Many families today have each member take a DNA test because they want to see how their results compare. Depending on the ages of the people you want to test, you might find that MyHeritage is a better choice than the AncestryDNA test. AncestryDNA is one of the many tests that require a saliva sample. The packaging includes a vial with a lid that attaches to the top. You need to wait a few seconds for the saliva to collect in your mouth before you spit into the vial. It’s often hard to get kids to sit still and fill the cup. Some elderly people may have problems with this type of test too as they suffer from dry mouth.

MyHeritage asks for a cheek swab instead of a saliva sample. The package comes with a swab inside a sterile wrapping. Once you remove the wrapping, you just need to rub the padded end of the swab along with the interior of your cheek. It takes just 30 seconds to get a sample. The package also comes with materials designed to keep the sample safe when you send it through the mail. Cheek swabs are good for kids who have a hard time sitting still and adults who cannot produce saliva. We think that MyHeritage and AncestryDNA tie in this category because both tests are relatively easy to do.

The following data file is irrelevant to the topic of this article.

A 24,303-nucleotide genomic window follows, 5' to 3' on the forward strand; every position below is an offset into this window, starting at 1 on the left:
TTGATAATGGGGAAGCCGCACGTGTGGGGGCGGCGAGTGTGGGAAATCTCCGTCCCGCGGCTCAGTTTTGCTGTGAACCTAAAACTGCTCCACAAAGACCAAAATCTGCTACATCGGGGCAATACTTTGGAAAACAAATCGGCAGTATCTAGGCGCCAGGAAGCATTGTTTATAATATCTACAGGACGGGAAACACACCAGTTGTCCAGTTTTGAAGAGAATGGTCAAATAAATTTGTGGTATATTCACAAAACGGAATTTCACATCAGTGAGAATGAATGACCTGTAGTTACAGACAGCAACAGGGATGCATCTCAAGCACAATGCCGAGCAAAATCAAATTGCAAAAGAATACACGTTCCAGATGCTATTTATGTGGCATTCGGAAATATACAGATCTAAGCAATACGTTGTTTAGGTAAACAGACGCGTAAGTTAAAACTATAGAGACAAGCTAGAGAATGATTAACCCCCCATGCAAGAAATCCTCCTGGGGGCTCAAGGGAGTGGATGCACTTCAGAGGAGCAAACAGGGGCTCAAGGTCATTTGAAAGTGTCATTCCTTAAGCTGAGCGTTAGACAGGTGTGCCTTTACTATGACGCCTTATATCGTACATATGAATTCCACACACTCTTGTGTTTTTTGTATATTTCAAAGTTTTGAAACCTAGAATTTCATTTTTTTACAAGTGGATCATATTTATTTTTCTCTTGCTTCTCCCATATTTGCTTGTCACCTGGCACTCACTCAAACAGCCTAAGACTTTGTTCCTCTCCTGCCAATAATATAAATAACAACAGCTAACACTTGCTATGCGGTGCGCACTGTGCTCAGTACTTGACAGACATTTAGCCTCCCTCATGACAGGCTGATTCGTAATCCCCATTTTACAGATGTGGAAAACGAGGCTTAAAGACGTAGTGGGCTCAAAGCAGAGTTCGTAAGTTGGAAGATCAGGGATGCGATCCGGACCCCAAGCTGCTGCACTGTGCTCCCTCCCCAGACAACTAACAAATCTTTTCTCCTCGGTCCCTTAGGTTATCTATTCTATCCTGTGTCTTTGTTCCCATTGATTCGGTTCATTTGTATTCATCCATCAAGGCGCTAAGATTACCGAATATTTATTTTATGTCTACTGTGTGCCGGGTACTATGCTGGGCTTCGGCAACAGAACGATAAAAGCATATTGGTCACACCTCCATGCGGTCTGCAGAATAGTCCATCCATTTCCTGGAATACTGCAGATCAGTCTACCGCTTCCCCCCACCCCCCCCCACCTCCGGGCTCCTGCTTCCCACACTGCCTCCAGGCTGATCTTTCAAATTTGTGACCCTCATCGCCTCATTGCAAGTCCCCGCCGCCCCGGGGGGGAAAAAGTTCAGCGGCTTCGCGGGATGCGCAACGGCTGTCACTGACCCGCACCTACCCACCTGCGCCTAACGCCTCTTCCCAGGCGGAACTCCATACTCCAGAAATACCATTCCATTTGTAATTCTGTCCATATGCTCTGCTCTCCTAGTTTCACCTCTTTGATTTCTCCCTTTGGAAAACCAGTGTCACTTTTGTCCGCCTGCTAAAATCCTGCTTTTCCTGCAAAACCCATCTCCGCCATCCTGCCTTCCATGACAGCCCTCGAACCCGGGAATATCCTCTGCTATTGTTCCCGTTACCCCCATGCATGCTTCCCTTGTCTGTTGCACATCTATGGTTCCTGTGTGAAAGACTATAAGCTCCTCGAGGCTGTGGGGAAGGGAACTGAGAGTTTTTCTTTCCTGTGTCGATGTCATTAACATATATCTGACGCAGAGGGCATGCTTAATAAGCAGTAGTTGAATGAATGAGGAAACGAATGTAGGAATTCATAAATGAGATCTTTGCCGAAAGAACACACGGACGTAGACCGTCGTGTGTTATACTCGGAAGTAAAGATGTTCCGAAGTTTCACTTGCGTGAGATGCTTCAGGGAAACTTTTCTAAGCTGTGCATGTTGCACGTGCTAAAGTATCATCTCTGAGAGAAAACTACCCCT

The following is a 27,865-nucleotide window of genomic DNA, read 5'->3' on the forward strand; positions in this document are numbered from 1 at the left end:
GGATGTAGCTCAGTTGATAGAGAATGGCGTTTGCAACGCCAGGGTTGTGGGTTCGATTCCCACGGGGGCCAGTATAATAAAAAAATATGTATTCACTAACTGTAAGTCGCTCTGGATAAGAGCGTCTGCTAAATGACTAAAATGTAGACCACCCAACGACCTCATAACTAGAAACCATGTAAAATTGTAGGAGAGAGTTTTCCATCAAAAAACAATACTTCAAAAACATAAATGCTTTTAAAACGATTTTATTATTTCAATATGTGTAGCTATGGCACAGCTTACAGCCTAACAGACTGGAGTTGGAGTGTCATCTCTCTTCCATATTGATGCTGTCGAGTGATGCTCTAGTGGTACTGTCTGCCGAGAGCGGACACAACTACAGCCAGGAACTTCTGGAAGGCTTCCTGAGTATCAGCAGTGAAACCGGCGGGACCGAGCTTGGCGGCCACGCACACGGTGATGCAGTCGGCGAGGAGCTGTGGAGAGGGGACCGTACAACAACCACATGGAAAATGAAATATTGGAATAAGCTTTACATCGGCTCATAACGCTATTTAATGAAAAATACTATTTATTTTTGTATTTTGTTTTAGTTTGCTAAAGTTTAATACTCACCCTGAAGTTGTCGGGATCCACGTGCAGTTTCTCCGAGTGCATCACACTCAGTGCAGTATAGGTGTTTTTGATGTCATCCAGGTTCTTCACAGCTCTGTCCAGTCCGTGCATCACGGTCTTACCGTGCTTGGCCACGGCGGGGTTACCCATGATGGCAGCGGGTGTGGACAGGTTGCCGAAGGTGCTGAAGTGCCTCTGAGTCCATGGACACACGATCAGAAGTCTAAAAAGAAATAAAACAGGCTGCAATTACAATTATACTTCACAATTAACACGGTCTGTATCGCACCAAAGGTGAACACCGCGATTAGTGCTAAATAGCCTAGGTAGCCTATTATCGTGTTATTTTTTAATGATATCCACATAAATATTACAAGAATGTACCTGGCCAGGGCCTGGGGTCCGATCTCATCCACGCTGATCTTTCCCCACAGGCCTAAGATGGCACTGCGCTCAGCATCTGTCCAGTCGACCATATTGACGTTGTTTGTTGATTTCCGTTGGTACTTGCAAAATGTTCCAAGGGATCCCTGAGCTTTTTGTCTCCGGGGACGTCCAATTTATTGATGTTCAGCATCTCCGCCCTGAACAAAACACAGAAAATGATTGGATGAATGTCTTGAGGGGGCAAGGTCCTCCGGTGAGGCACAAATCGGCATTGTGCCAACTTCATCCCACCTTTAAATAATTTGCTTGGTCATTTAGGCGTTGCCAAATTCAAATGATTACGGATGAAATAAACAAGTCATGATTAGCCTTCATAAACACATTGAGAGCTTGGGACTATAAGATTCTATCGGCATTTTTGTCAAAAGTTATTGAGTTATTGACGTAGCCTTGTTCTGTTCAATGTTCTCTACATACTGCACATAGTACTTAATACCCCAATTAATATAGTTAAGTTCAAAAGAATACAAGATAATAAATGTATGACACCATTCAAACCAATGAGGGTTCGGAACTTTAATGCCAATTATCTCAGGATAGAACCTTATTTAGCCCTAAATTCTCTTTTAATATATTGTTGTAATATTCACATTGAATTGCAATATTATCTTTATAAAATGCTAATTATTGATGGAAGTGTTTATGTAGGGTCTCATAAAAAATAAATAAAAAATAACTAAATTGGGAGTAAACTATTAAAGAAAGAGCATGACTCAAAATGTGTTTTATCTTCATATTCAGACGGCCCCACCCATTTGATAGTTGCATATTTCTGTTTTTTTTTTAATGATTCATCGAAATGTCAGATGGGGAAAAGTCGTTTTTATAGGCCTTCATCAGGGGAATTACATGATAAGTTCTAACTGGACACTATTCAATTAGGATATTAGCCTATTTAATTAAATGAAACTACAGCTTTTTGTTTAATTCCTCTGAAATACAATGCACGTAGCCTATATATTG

How Long Do Results Take?

By the time you reach this point in our AncestryDNA vs. MyHeritage comparison, you probably have an idea of which test you prefer but still want to know how long it takes to get your results. MyHeritage claims that it will process your sample and email you about your results in four weeks or less. According to AncestryDNA, it can take up to eight weeks before you get your results. Some of the factors that can determine how long it takes can include:

  • How long it took for the lab to receive your sample
  • The number of samples submitted at the same time